This coding school is set up to fail if its students don’t get jobs

Hundreds of coding bootcamps have set up shop in the last decade.
Hundreds of coding bootcamps have set up shop in the last decade.
Image: AP Photo/Jeff Chiu
We may earn a commission from links on this page.

Hundreds of coding bootcamps have popped up in the last decade, and most of them are tremendously successful—at least, according to their websites.

These schools typically offer to prepare students for work as entry-level developers through courses that last mere months or even just weeks. While their marketing materials nearly always cite job-placement rates near 100% at starting salaries as high as $70-80,000, these numbers are largely unaudited, and the schools are not accredited, so it can be difficult to ascertain their credibility. Oftentimes, it’s not clear that an investment into a bootcamp certificate will result in a job that justifies the expense.

Coalition for Queens (C4Q), a non-profit coding school, also says it can equip students with marketable skills. But it also has come up with a way to put its money where its mouth is: the school has linked its funding model to the success of its students.

Since 2011, C4Q has provided free (or nearly free) 10-month-long courses for low-income and diverse students, supported by grants from organizations such as the Robin Hood Foundation, Google for Entrepreneurs, and Blackstone. This year, it introduced a new funding option aimed at making the program more sustainable: Students attend the school for free, but they agree to give 12% of their salaries back to the school for two years after they graduate.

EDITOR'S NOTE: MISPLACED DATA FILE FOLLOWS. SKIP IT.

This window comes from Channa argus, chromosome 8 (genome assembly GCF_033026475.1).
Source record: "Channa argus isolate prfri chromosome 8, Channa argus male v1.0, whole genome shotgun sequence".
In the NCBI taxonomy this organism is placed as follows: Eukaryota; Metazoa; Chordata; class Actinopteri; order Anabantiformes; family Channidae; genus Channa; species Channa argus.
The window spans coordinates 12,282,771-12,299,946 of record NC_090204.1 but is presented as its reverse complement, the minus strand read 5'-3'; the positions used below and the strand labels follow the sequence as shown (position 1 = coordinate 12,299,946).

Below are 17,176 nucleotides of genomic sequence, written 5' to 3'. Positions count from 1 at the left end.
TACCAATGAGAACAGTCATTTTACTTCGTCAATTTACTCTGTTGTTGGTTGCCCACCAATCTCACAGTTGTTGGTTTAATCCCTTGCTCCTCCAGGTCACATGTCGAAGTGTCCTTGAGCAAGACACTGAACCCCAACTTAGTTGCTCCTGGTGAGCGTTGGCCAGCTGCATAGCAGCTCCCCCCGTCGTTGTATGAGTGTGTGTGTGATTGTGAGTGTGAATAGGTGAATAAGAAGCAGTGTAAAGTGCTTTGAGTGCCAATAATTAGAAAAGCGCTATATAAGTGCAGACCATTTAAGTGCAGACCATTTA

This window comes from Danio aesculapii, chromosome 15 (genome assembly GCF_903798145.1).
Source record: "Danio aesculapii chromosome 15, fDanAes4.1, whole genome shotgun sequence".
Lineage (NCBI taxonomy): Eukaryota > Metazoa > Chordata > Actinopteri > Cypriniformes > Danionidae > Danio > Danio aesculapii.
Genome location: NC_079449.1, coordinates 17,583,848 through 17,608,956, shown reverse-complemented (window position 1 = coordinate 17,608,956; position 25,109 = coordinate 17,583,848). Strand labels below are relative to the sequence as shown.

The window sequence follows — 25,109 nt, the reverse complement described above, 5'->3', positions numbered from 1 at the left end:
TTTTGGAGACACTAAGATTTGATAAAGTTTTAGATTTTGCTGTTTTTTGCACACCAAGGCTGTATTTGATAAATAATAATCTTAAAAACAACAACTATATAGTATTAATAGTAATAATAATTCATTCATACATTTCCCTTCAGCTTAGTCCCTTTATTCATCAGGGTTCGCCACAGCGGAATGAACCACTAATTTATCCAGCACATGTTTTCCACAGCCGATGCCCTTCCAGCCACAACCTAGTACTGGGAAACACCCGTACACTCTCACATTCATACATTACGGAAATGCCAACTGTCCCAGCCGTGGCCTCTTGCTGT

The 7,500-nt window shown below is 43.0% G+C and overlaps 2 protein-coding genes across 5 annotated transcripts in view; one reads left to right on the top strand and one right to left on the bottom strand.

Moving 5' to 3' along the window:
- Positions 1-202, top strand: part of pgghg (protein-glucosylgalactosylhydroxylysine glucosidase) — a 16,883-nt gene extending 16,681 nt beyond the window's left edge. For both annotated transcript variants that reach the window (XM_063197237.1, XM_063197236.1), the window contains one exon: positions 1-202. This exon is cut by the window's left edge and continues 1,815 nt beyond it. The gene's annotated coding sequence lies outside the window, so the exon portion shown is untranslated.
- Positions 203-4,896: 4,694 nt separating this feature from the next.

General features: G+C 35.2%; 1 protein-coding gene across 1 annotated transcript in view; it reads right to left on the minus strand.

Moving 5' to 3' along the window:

It’s not a loan: If students don’t get jobs, they don’t pay anything. C4Q works with a network of companies to help place students and offers job search skills training.

Social impact investors who fund C4Q’s program hope to receive a financial return on their investment as its students graduate. The idea is similar to platforms on which individuals fund an education or project by asking for a portion of future incomes in return for investment, but at the organizational level.

C4Q calls the system an “18-85 jobs outcomes bond,” named because the organization says the nearly 200 students that have graduated so far entered the program making on average $18,000 per year and have since taken jobs that on-average pay $85,000 (this doesn’t include students who have not finished the course, which involves 40 hours of in-class time each week).

If the goal is to train people for job markets in which there’s high demand and good pay, coding makes sense. The US Department of Labor estimates that software developer jobs in the country will grow 17% by 2024, double the average outlook among all US occupations. And a shortage of developers in the US has already led to both high salaries for coders and a willingness among employers to look beyond traditional credentials.

Jukay Hsu, the founder and CEO of C4Q, says he sees the “pay-it-forward” program as a way to sustainably grow the educational program without relying entirely on grant money.

For C4Q’s latest class of 88 students, who graduated on June 12, social-impact investor Inherent Group and the Lily Auchincloss Foundation, a charitable foundation that focuses on quality of life in New York City, together invested $750,000. That’s not enough to run the entire C4Q program, but Hsu says the next goal is to raise more money and make the program more sustainable on its own.